As sneaky COVID-19 variants enter the fray aback the second wave of the dangerous viral outbreak, only knowledge-based intervention templates powered by science-driven policies and self-responsible footing by citizens offer safety. Louis Achi writes
Writing in The Atlantic, 72 hours ago, Zeynep Tufekci noted that, “There is much we don’t know about the new COVID-19 variant – but everything we know so far suggests a huge danger.” Tufekci is Associate Professor at the University of North Carolina and studies the interaction between digital technology, artificial intelligence, and society.
Indisputably, a new variant (or variants) of the coronavirus is spreading across the globe. It was first identified in the United Kingdom, where it is rapidly spreading, and has been found in multiple countries. Viruses mutate all the time, often with no impact, but this one appears to be more transmissible than other variants – meaning it spreads more easily.
Wading into the unfolding public health crisis, the hugely respected General Overseer of the Redeemed Christian Church of God, Pastor Enoch Adeboye, brought a theological perspective to the deadly viral threat. He stated that for every Covid-19 vaccine discovered, there is a new variant in the making, and “this will continue until the high and mighty admit that safety is of the Lord”.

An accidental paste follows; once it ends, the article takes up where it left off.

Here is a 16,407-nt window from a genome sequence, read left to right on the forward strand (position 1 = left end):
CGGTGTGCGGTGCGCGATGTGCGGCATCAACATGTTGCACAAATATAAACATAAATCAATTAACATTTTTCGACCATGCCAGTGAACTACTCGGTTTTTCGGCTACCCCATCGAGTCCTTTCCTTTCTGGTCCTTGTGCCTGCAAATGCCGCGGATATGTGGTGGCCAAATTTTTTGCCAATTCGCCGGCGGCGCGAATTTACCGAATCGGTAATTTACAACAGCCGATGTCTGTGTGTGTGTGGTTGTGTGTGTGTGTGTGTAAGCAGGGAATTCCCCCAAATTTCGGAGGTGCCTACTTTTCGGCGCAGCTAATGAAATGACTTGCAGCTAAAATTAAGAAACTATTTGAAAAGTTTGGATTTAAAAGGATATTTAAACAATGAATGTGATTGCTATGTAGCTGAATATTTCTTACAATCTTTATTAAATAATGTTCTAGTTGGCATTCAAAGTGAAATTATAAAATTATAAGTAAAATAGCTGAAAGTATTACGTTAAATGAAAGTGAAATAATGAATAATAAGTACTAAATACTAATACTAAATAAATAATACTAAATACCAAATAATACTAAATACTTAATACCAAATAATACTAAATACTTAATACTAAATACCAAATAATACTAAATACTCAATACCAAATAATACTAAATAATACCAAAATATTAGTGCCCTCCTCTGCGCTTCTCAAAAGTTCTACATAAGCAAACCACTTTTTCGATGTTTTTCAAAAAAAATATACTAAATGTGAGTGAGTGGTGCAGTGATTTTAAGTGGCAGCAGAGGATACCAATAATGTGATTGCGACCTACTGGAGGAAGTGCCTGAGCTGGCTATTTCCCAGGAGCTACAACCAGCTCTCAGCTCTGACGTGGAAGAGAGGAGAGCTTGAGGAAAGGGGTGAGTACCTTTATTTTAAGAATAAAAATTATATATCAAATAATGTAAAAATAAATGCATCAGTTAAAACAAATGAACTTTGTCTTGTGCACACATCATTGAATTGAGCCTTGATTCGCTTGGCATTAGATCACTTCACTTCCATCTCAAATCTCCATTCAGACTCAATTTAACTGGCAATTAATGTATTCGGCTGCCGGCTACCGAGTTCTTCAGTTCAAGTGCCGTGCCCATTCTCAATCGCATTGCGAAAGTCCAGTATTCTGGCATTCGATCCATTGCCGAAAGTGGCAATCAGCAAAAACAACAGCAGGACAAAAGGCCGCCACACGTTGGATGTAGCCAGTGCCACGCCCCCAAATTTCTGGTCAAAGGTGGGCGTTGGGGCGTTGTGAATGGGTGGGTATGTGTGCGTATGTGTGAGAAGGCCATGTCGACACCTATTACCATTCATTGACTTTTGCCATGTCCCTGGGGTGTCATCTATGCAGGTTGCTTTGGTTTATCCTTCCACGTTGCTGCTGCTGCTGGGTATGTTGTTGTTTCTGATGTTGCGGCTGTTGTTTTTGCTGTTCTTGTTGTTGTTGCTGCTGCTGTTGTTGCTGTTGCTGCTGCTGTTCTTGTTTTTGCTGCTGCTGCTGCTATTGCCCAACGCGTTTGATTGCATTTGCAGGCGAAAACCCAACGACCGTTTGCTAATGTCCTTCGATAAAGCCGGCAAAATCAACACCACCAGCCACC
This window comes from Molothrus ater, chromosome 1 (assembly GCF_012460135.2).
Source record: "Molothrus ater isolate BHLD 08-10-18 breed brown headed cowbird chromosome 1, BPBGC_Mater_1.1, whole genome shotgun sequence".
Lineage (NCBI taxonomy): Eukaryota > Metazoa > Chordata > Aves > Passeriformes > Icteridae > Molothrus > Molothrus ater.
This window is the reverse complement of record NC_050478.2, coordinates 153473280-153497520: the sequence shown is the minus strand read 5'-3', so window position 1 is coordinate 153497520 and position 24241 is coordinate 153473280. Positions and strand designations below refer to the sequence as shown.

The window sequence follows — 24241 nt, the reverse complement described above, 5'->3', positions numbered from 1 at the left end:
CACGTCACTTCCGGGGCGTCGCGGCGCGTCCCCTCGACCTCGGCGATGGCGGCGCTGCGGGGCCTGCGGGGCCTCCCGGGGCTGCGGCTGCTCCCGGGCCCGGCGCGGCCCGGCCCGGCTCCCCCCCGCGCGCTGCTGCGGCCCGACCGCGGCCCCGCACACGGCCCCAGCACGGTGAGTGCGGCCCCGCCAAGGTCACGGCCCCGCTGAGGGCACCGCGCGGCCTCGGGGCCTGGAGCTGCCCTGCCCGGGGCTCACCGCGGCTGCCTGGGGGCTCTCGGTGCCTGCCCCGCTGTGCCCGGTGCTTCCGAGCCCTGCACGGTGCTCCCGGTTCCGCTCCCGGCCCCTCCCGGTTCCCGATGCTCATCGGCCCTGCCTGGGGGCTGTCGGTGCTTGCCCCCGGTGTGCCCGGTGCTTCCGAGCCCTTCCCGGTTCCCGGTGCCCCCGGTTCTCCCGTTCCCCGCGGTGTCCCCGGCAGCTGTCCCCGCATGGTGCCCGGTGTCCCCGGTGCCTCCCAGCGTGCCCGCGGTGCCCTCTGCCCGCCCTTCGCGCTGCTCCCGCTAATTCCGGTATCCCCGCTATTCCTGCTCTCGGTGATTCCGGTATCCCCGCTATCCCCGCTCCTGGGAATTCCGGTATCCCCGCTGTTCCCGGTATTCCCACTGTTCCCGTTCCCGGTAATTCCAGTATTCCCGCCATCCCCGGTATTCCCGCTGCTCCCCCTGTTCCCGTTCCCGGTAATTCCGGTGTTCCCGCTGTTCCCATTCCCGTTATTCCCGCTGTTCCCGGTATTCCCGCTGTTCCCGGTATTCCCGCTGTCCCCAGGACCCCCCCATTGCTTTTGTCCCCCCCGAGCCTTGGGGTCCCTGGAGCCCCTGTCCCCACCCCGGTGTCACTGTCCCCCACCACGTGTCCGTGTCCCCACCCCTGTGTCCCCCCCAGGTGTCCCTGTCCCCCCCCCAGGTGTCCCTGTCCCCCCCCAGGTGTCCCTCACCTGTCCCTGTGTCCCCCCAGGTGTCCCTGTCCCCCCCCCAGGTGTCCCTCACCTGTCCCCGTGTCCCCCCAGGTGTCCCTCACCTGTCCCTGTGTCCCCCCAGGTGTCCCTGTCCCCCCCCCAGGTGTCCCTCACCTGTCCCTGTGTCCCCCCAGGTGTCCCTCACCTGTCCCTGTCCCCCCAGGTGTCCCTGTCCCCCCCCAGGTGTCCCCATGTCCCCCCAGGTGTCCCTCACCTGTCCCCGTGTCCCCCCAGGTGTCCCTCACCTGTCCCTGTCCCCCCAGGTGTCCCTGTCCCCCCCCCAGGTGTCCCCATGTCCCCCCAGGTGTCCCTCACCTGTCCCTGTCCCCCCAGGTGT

But preceding Tufekci’s scientific insight and Adeboye’s theological position, Nigeria’s entry into a second wave of coronavirus infections had become official.
The number of COVID-19 cases detected in the country in the past two weeks indicates that a second wave of the outbreak has begun, said Boss Mustapha, Secretary to the Government of the Federation and Chairman, Presidential Task Force on COVID-19, mid last December. Mustapha stressed that the country was at risk of losing not only the gains from the hard work of the last nine months but also the lives of citizens.
“We are in a potentially difficult phase of the COVID-19 resurgence. Accessing the hope offered by the arrival of the vaccine is still some time ahead,” he said.
Health Minister Osagie Ehanire had earlier announced that the government would receive 20 million doses of a COVID-19 vaccine by January 2021.
According to The Economist, “In recent weeks, two variants of the coronavirus have spread with ferocious speed in Britain and South Africa. They have mutations that make them a lot more contagious. Although so far, they do not seem to be any deadlier, for every ten people that older variants would infect in Britain the new one infects 15. Early data suggests that the South African variant burns just as fiercely.
“Just now, the world is rightly focused on approving, making and administering vaccines. Alas, it also needs to face up to the fact that, before jabs come to the rescue, the new variants will spread, creating deep difficulties for policymakers.”